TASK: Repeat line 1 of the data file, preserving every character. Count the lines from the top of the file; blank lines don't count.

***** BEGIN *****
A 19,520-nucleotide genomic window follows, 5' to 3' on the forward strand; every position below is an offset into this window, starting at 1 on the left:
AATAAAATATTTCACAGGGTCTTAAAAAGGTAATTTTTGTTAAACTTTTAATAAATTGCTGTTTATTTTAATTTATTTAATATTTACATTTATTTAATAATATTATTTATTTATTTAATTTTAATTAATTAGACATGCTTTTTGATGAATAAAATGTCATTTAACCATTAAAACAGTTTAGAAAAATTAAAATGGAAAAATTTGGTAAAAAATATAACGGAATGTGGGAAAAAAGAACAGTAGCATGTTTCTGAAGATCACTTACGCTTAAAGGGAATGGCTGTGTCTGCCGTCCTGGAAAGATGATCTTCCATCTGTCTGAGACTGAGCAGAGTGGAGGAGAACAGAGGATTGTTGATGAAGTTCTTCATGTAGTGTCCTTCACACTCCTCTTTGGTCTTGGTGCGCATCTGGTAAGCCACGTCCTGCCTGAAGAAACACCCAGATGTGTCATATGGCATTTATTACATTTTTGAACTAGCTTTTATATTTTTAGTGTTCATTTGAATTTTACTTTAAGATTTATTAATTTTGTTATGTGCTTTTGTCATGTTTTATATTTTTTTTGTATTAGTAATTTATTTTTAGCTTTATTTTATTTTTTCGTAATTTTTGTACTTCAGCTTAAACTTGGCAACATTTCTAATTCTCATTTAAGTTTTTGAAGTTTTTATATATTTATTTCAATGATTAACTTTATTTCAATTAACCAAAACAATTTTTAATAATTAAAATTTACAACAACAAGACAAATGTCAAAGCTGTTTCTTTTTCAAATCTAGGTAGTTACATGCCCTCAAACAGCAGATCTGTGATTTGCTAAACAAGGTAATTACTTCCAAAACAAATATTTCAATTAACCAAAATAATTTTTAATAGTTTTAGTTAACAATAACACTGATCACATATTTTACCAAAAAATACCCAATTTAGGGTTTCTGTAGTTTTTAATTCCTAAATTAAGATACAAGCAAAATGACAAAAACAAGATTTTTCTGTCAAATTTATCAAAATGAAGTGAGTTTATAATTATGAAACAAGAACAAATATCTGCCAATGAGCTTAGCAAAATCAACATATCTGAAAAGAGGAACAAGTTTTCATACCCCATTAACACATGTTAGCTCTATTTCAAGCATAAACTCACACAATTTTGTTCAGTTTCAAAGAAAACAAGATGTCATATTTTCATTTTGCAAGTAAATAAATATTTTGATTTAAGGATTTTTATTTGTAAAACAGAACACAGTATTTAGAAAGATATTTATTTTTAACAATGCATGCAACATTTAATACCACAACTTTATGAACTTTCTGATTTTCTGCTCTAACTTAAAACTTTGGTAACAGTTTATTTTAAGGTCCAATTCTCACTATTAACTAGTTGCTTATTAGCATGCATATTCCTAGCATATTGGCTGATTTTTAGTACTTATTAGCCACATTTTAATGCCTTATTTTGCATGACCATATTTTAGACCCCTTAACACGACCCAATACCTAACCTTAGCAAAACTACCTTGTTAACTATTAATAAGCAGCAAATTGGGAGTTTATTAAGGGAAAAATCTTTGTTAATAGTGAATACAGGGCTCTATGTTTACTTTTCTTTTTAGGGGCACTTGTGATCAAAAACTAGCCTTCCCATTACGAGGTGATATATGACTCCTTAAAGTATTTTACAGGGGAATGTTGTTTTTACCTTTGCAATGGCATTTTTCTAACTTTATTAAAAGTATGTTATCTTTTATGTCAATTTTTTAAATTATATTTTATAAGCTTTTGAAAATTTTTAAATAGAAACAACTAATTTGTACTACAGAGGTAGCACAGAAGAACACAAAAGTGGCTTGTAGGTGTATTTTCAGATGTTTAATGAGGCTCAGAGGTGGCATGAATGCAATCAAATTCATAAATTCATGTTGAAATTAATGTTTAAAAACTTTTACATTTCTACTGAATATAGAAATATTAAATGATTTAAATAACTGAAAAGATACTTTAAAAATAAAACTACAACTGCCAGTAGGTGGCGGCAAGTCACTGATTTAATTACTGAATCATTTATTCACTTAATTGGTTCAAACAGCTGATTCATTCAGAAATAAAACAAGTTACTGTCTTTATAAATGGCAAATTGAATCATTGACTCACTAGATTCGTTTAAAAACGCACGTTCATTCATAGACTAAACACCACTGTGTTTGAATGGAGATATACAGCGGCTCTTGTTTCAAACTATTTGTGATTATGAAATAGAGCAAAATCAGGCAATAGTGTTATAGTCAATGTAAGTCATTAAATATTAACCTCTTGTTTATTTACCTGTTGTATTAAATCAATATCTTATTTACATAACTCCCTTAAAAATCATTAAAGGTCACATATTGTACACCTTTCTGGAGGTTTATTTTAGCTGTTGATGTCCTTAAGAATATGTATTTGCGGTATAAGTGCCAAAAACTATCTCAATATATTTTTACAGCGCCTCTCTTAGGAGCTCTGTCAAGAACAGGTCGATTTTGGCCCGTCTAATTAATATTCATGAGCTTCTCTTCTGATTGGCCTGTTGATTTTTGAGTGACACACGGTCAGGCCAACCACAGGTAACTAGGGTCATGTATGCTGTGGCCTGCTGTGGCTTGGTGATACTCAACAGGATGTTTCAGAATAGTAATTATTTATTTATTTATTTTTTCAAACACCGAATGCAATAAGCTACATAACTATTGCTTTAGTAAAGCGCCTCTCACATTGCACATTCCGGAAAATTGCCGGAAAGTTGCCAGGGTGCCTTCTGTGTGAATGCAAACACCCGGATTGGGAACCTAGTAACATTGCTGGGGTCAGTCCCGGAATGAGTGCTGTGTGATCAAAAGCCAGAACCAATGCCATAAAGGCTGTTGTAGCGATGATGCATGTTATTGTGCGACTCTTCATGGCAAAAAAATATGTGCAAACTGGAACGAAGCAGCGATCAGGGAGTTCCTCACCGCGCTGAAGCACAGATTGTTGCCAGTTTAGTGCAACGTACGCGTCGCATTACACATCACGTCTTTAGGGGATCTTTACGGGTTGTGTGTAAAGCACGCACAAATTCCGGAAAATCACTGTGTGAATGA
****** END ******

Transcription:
A 19,520-nucleotide genomic window follows, 5' to 3' on the forward strand; every position below is an offset into this window, starting at 1 on the left: